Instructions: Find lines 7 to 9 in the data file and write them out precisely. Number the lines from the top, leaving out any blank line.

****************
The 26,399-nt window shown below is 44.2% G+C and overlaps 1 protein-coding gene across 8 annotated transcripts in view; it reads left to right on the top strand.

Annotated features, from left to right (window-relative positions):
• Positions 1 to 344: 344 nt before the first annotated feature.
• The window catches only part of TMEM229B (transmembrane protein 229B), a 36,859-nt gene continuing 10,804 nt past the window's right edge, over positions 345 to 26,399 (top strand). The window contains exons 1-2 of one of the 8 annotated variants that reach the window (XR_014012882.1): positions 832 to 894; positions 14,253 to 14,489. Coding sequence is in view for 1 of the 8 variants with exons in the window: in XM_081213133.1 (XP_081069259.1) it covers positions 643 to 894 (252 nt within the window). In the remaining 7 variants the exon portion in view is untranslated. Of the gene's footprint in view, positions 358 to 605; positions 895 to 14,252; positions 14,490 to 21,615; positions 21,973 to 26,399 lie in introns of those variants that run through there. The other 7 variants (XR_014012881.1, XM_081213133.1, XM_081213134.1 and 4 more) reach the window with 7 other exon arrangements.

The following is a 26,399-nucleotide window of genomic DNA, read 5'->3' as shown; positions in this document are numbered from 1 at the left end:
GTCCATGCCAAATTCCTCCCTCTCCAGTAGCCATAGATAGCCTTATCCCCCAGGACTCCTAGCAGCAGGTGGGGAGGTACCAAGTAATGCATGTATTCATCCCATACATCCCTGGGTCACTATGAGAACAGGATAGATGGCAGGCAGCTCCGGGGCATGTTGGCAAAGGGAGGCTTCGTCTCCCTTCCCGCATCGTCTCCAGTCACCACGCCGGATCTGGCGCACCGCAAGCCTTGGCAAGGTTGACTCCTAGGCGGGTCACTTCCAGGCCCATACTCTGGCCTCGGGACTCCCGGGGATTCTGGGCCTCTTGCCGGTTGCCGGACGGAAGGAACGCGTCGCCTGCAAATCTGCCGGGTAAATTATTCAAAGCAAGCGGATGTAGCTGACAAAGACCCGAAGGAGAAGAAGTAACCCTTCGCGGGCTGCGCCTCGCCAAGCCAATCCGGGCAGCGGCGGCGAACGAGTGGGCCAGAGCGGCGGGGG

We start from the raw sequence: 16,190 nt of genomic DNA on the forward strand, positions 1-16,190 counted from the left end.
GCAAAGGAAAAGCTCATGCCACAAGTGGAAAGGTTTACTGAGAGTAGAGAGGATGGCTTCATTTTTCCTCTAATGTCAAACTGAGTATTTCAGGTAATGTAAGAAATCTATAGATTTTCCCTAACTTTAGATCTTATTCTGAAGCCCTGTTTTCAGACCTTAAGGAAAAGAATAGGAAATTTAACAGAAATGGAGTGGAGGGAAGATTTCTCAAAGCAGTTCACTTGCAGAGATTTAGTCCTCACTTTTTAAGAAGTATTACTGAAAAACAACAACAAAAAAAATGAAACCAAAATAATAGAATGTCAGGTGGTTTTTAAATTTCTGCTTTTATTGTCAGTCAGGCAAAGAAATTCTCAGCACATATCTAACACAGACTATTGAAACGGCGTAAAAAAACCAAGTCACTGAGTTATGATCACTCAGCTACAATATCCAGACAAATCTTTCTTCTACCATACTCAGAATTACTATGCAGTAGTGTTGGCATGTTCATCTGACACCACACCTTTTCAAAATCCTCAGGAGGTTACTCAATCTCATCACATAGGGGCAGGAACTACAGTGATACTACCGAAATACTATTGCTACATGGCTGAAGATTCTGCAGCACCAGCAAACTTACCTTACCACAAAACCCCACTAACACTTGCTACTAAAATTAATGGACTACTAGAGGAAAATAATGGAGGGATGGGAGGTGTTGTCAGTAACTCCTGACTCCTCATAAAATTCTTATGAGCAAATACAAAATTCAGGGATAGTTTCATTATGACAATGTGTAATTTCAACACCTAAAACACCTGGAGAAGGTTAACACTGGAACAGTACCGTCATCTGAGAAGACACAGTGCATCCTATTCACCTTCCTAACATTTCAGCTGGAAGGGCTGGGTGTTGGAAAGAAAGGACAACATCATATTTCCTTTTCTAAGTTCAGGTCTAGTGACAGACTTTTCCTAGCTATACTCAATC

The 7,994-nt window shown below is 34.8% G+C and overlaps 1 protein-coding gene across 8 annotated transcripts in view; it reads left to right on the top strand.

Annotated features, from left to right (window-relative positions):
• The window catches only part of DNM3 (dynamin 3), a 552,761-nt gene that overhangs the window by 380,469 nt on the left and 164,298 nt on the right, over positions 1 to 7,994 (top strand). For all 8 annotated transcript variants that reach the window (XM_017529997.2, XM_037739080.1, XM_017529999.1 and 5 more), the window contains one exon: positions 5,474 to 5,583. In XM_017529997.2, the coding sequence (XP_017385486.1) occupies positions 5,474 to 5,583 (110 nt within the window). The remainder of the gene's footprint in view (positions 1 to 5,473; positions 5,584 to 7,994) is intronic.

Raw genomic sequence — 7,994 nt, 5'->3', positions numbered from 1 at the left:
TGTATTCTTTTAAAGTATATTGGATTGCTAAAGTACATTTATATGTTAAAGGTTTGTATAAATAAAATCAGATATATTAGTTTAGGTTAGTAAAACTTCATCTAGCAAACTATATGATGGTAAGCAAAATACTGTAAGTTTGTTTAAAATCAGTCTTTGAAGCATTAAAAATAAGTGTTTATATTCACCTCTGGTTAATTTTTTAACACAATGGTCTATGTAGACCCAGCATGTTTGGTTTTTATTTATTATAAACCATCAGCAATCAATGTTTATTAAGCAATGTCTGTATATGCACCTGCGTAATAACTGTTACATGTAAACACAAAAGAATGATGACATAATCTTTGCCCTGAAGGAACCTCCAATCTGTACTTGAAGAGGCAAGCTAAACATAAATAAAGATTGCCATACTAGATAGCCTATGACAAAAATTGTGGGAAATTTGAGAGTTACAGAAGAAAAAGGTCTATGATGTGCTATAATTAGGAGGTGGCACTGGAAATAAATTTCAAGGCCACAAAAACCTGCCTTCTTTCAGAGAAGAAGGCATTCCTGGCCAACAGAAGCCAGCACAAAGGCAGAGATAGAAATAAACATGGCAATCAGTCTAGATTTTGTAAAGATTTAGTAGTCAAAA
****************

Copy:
We start from the raw sequence: 16,190 nt of genomic DNA on the forward strand, positions 1-16,190 counted from the left end.
GCAAAGGAAAAGCTCATGCCACAAGTGGAAAGGTTTACTGAGAGTAGAGAGGATGGCTTCATTTTTCCTCTAATGTCAAACTGAGTATTTCAGGTAATGTAAGAAATCTATAGATTTTCCCTAACTTTAGATCTTATTCTGAAGCCCTGTTTTCAGACCTTAAGGAAAAGAATAGGAAATTTAACAGAAATGGAGTGGAGGGAAGATTTCTCAAAGCAGTTCACTTGCAGAGATTTAGTCCTCACTTTTTAAGAAGTATTACTGAAAAACAACAACAAAAAAAATGAAACCAAAATAATAGAATGTCAGGTGGTTTTTAAATTTCTGCTTTTATTGTCAGTCAGGCAAAGAAATTCTCAGCACATATCTAACACAGACTATTGAAACGGCGTAAAAAAACCAAGTCACTGAGTTATGATCACTCAGCTACAATATCCAGACAAATCTTTCTTCTACCATACTCAGAATTACTATGCAGTAGTGTTGGCATGTTCATCTGACACCACACCTTTTCAAAATCCTCAGGAGGTTACTCAATCTCATCACATAGGGGCAGGAACTACAGTGATACTACCGAAATACTATTGCTACATGGCTGAAGATTCTGCAGCACCAGCAAACTTACCTTACCACAAAACCCCACTAACACTTGCTACTAAAATTAATGGACTACTAGAGGAAAATAATGGAGGGATGGGAGGTGTTGTCAGTAACTCCTGACTCCTCATAAAATTCTTATGAGCAAATACAAAATTCAGGGATAGTTTCATTATGACAATGTGTAATTTCAACACCTAAAACACCTGGAGAAGGTTAACACTGGAACAGTACCGTCATCTGAGAAGACACAGTGCATCCTATTCACCTTCCTAACATTTCAGCTGGAAGGGCTGGGTGTTGGAAAGAAAGGACAACATCATATTTCCTTTTCTAAGTTCAGGTCTAGTGACAGACTTTTCCTAGCTATACTCAATC

The 7,994-nt window shown below is 34.8% G+C and overlaps 1 protein-coding gene across 8 annotated transcripts in view; it reads left to right on the top strand.